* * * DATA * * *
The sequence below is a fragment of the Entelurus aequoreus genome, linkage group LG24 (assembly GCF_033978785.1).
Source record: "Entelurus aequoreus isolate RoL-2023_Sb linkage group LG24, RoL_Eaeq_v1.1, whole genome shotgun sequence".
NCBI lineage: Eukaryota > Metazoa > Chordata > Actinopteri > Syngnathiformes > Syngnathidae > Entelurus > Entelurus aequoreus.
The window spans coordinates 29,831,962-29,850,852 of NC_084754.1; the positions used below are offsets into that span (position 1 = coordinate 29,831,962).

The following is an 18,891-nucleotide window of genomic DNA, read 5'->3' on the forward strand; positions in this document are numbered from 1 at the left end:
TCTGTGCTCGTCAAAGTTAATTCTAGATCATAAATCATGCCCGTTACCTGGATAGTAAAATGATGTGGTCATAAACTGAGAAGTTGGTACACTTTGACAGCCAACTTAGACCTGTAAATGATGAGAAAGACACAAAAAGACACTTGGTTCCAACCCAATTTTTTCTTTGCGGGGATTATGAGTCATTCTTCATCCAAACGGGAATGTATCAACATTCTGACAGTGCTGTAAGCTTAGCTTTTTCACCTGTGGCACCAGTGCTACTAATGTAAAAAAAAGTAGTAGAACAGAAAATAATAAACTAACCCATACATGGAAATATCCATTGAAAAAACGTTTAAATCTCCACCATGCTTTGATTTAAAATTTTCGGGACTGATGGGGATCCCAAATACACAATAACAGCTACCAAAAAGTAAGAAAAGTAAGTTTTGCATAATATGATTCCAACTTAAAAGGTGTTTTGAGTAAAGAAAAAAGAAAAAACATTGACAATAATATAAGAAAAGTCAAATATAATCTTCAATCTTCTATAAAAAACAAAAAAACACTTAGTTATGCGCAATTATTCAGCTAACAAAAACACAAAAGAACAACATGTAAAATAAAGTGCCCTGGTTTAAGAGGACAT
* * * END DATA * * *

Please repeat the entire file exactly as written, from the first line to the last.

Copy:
The sequence below is a fragment of the Entelurus aequoreus genome, linkage group LG24 (assembly GCF_033978785.1).
Source record: "Entelurus aequoreus isolate RoL-2023_Sb linkage group LG24, RoL_Eaeq_v1.1, whole genome shotgun sequence".
NCBI lineage: Eukaryota > Metazoa > Chordata > Actinopteri > Syngnathiformes > Syngnathidae > Entelurus > Entelurus aequoreus.
The window spans coordinates 29,831,962-29,850,852 of NC_084754.1; the positions used below are offsets into that span (position 1 = coordinate 29,831,962).

The following is an 18,891-nucleotide window of genomic DNA, read 5'->3' on the forward strand; positions in this document are numbered from 1 at the left end:
TCTGTGCTCGTCAAAGTTAATTCTAGATCATAAATCATGCCCGTTACCTGGATAGTAAAATGATGTGGTCATAAACTGAGAAGTTGGTACACTTTGACAGCCAACTTAGACCTGTAAATGATGAGAAAGACACAAAAAGACACTTGGTTCCAACCCAATTTTTTCTTTGCGGGGATTATGAGTCATTCTTCATCCAAACGGGAATGTATCAACATTCTGACAGTGCTGTAAGCTTAGCTTTTTCACCTGTGGCACCAGTGCTACTAATGTAAAAAAAAGTAGTAGAACAGAAAATAATAAACTAACCCATACATGGAAATATCCATTGAAAAAACGTTTAAATCTCCACCATGCTTTGATTTAAAATTTTCGGGACTGATGGGGATCCCAAATACACAATAACAGCTACCAAAAAGTAAGAAAAGTAAGTTTTGCATAATATGATTCCAACTTAAAAGGTGTTTTGAGTAAAGAAAAAAGAAAAAACATTGACAATAATATAAGAAAAGTCAAATATAATCTTCAATCTTCTATAAAAAACAAAAAAACACTTAGTTATGCGCAATTATTCAGCTAACAAAAACACAAAAGAACAACATGTAAAATAAAGTGCCCTGGTTTAAGAGGACAT